An Interview with ADP’s Head of Sales

By Geoffrey James

John LaMancuso is president of sales at Automatic Data Processing (ADP), one of the world’s largest payroll and tax filing processors in the world. SellingPower recently interviewed LaMancuso on the subject of the firm’s recent integration of Salesforce.com with their sales processes. Here are some excerpts.

SP: What prompted you to select Salesforce.com?

JL: We needed aggregate data that previously was hidden inside a contact management system. We also wanted to provide our sales associates with better data to support the sales process. Finally, we wanted to use the system to help coach associates to present a better and more effective value proposition to our customers. We looked at a lot of vendors but selected Salesforce.com.

SP: How difficult was it to convert and move data to your new system?

JL: We were able to achieve a conversion rate that was closer to 100% than I had imagined. To do this, we created a special Web-based tool that allowed associates to upload their contact databases, clean up the data and then submit it to the new system.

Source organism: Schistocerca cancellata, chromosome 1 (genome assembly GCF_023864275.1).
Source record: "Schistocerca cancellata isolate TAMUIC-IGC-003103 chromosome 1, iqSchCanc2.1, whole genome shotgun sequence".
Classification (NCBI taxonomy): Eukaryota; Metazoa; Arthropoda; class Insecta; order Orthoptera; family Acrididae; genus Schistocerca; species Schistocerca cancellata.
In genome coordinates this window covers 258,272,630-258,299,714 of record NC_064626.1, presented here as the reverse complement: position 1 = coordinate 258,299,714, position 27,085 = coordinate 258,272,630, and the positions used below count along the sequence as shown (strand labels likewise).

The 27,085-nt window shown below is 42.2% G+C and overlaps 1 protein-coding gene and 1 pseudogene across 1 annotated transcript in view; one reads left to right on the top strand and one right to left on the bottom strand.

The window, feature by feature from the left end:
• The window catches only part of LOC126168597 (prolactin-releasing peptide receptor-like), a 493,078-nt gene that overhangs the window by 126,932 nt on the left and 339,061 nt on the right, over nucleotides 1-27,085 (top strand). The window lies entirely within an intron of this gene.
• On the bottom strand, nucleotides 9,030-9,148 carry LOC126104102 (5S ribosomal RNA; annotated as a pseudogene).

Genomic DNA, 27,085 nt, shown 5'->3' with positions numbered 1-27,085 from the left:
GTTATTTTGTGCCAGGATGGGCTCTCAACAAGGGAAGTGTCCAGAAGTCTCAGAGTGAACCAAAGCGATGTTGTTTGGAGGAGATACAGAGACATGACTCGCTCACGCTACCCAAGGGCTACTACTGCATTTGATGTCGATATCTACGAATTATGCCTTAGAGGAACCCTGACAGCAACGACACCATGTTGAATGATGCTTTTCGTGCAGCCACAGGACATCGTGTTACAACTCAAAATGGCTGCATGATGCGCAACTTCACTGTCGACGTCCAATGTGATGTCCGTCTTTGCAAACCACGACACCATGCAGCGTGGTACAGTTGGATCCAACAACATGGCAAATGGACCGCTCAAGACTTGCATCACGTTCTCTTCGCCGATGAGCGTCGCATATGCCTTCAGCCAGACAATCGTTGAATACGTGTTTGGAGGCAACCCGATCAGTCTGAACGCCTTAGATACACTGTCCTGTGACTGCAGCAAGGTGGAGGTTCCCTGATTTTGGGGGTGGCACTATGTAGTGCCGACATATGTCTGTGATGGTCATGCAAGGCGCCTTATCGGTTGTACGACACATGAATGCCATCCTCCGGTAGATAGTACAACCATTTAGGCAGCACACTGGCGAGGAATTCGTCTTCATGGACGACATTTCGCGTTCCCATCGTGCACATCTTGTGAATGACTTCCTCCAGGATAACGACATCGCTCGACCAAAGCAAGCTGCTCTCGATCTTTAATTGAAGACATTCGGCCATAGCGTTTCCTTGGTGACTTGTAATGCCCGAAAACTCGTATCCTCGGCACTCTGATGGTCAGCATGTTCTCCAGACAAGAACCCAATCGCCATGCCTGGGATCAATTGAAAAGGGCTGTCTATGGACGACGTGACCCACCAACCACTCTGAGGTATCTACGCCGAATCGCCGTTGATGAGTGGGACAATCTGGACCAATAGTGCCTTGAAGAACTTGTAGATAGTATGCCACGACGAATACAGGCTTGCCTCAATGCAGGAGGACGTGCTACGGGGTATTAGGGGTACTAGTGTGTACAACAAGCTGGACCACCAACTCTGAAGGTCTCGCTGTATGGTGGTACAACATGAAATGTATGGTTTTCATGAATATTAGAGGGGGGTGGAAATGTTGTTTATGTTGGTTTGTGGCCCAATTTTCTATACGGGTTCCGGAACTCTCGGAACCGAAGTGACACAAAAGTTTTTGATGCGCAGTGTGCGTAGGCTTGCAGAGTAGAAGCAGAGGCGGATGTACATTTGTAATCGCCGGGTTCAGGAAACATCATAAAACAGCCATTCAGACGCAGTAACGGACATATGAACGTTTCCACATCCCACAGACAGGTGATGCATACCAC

SP: How did you train your sales associates to use the new system?

JL: We gave all associates a two-hour Web-based presession, followed by a day-long, hands-on onsite session using the data the associates had converted and uploaded to the database. Using live data made the training more meaningful.

SP: Moving to CRM is a huge change, especially in a large sales organization. What were your concerns?

JL: In addition to the normal concerns about data conversion and system downtime during the crossover, we were concerned that associates might feel as if big brother was watching them.

SP: Did that turn out to be a problem?

JL: No. Rather than using the CRM system as an inspection tool, our sales leaders are using it to help their associates sell. Sales leaders can plan and review opportunities on a biweekly basis and help sales associates strategize and assemble an attractive value proposition. Sales leaders also can use the system to conduct regional marketing programs.

SP: When you have 1,000 salespeople, you have 1,000 different ways of describing a customer contact. How do you ensure the quality and consistency of the data that gets entered in the system?

JL: We reduced data that might otherwise be seen as interpretative to a set of standardized fields. Drop-down windows and tables in the system identify almost every element of our business, from competitors to products, pricing and sales process to quotas.

SP: It sounds like you tried to create an ideal marriage between the people, process and technology.

JL: That is exactly the right description. We put a lot of time into defining our sales process and breaking it down into elements that can be expressed in a CRM system. We thought about this aspect of the project long before we initiated the vendor selection process.